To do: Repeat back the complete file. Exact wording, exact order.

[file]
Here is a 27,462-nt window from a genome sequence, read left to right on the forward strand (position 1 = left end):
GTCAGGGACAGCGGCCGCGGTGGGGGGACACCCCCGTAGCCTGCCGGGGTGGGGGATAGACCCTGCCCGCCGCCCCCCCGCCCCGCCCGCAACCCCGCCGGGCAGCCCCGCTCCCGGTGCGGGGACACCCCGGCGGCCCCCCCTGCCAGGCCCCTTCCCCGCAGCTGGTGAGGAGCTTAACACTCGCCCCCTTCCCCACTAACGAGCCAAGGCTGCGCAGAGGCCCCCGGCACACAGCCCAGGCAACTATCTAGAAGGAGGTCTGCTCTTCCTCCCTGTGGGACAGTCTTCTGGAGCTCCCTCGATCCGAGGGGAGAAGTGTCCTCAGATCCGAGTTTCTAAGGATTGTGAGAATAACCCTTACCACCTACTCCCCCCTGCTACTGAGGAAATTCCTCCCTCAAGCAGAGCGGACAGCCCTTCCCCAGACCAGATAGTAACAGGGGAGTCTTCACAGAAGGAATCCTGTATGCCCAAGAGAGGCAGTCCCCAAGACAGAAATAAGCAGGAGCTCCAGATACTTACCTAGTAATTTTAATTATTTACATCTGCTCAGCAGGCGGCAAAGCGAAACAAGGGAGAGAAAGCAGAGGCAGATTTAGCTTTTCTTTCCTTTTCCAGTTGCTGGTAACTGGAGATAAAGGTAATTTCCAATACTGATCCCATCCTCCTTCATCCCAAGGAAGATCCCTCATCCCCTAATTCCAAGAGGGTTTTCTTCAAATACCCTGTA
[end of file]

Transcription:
Here is a 27,462-nt window from a genome sequence, read left to right on the forward strand (position 1 = left end):
GTCAGGGACAGCGGCCGCGGTGGGGGGACACCCCCGTAGCCTGCCGGGGTGGGGGATAGACCCTGCCCGCCGCCCCCCCGCCCCGCCCGCAACCCCGCCGGGCAGCCCCGCTCCCGGTGCGGGGACACCCCGGCGGCCCCCCCTGCCAGGCCCCTTCCCCGCAGCTGGTGAGGAGCTTAACACTCGCCCCCTTCCCCACTAACGAGCCAAGGCTGCGCAGAGGCCCCCGGCACACAGCCCAGGCAACTATCTAGAAGGAGGTCTGCTCTTCCTCCCTGTGGGACAGTCTTCTGGAGCTCCCTCGATCCGAGGGGAGAAGTGTCCTCAGATCCGAGTTTCTAAGGATTGTGAGAATAACCCTTACCACCTACTCCCCCCTGCTACTGAGGAAATTCCTCCCTCAAGCAGAGCGGACAGCCCTTCCCCAGACCAGATAGTAACAGGGGAGTCTTCACAGAAGGAATCCTGTATGCCCAAGAGAGGCAGTCCCCAAGACAGAAATAAGCAGGAGCTCCAGATACTTACCTAGTAATTTTAATTATTTACATCTGCTCAGCAGGCGGCAAAGCGAAACAAGGGAGAGAAAGCAGAGGCAGATTTAGCTTTTCTTTCCTTTTCCAGTTGCTGGTAACTGGAGATAAAGGTAATTTCCAATACTGATCCCATCCTCCTTCATCCCAAGGAAGATCCCTCATCCCCTAATTCCAAGAGGGTTTTCTTCAAATACCCTGTA